COPD and gestational diabetes research are the subject of two new projects aimed at intercepting diseases prior to onset and identifying preventive treatments
Can new insights into the human genome make it possible to diagnose disease much earlier—even before symptoms can be observed? Multiple research programs are targeting this possibility. One example is being conducted by Johnson & Johnson (J&J). The American multinational medical-device company wants to leverage recent developments in genetics, data analysis, and its worldwide partnerships, in an attempt to answer two profound questions:
• Can the earliest signals of disease be identified; and
• What treatments will assist researchers who are trying to prevent diseases?
To pursue these two goals, Johnson & Johnson (NYSE: JNJ) is expanding its existing research project into disease prediction and prevention, which currently involves 24 global partners, according to an Associated Press March story.
Diabetes and COPD Focus of New J&J Research
Janssen Research and Development (Janssen), a research arm of J&J, is teaming up with Boston University School of Medicine (BUSM) on the chronic obstructive pulmonary disease (COPD) research. Janssen is also teaming up with the Agency for Science, Technology, and Research (A*STAR) in Singapore to find biomarkers in Gestational Diabetes Mellitus (GDM), according to a Janssen announcement.
These projects are among two dozen Janssen collaborations with drug and diagnostic companies, universities, and governments.
Predicting and Preventing Disease Before It Starts
Equally relevant to clinical laboratory professionals is Janssen’s exploration of companion diagnostics: medical laboratory tests that use biomarkers to identify whether a patient is a candidate for a specific therapy.
“We’ve really been trying to introduce a new paradigm,” Ben Wiegand, PhD, told the Associated Press. “We’re moving from disease care to healthcare.” Wiegand is Global Head of the Disease Interception Accelerator (DIA) of Janssen Research and Development, a Janssen Pharmaceutical company. The DIA is a research unit focused on the prediction and pre-emption of diseases.
Pinpointing COPD Risk
The new Janssen DIA-BUSM collaboration aims at using radiology and molecular biomarkers to pinpoint individuals who are in the early stages of COPD. Then, target therapy at disrupting the process of the disease that leads to destruction of the small airways in the lungs, according to the Janssen statement.
The DIA’s project with BUSM builds on the university’s existing research on military members and veterans who are at risk of developing lung cancer.
In a statement, BUSM said it had entered into a $10.1 million agreement with Janssen Research & Development and that, “together with the Janssen Disease Interception Accelerator and Oncology Therapeutic Area, scientific teams will analyze data from the Detection of Early Lung Cancer Among Military Personnel (DECAMP) consortium, a multidisciplinary translational research program, to advance the development of targeted therapeutics for the interception of COPD and lung cancer.”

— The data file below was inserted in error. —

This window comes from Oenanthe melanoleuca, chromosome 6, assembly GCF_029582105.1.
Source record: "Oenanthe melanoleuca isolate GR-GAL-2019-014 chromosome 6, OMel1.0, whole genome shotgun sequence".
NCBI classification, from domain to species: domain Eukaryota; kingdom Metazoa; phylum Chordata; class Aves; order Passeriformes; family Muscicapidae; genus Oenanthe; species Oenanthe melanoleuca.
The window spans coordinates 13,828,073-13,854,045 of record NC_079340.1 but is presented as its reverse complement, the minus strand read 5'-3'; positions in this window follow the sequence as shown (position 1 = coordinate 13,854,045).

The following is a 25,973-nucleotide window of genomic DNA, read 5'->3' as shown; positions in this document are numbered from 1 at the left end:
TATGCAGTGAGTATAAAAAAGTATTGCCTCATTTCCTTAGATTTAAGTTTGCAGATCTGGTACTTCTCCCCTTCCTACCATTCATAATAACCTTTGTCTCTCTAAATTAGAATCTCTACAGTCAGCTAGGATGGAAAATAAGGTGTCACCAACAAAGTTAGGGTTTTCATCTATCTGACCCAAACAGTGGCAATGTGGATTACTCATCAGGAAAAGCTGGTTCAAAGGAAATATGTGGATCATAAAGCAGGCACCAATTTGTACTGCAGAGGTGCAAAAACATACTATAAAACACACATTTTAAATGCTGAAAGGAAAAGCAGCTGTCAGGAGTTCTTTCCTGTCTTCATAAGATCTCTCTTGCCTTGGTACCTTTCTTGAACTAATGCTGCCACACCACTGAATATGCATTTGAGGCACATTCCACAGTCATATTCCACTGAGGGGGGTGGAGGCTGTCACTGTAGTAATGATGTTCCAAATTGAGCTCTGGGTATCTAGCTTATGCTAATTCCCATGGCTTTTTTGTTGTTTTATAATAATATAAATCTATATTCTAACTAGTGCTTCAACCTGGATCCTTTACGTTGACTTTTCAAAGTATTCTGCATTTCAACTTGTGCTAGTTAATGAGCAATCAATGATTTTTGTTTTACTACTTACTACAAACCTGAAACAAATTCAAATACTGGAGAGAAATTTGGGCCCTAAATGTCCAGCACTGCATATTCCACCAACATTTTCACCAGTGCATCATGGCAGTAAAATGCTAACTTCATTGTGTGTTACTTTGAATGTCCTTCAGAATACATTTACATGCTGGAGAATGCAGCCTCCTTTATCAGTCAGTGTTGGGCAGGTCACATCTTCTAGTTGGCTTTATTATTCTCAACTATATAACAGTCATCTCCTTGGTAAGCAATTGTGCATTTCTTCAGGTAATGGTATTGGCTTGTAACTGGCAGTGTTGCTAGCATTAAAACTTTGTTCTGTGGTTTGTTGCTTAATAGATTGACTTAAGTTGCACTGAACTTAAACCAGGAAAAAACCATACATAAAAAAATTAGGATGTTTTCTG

The Associated Press reported that $8 million is allocated to test 1,000 civilian workers and identify cell changes in people who eventually develop COPD. Another $2.1 million is reportedly aimed at supporting efforts to study how the immune system fails early on in people who develop lung cancer.
“We hope to advance our ability to identity and understand molecular biomarkers that will aid in the discovery and development of more targeted therapies in the future for these devastating lung diseases,” said Avrum Spira, MD, MSc, BUSM’s Professor of Medicine, Pathology, and Laboratory Medicine, in an RT Magazine story.
The 4-year long partnership aims to:
• Define baseline and longitudinal disease profiles in COPD at transcriptomic level;
• Integrate clinical data parameters to apply targeted therapeutic COPD intervention; and
• Characterize transcriptomic alterations associated with early lung cancer.
Preventing Gestational Diabetes Mellitus
Additionally, a new Janssen DIA partnership with A*STAR reaches toward a goal of finding new biomarkers for women at risk for GDM and preventive treatment.
GDM is diagnosed when carbohydrate intolerance is developed or recognized during pregnancy for the first time. Consequences for mother and child may include increased risks of birth trauma, respiratory distress, and cesarean section, noted DIA. It also pointed out that 30% to 50% of women who have GDM develop type 2 diabetes and have children at increased risk of obesity.
Can They Do It?
The Janssen DIA/BUSM/A*STAR teams are focusing on intercepting diseases from COPD and GDM to cancer. Their work may possibly shift a paradigm from diagnosis and treatment of disease to prediction and pre-emption. Pathologists and laboratory leaders will have to wait and see how the studies progress and what new disease interception solutions may emerge.
If studies are successful, they could start to change the medical laboratory’s role in supporting physicians with diagnostic tests that could detect disease earlier and more precisely. Ultimately, such diagnostic tests, along with new medicines, medical devices, and technologies, may make it possible to help people before they show symptoms or become sick.
—Donna Marie Pocius
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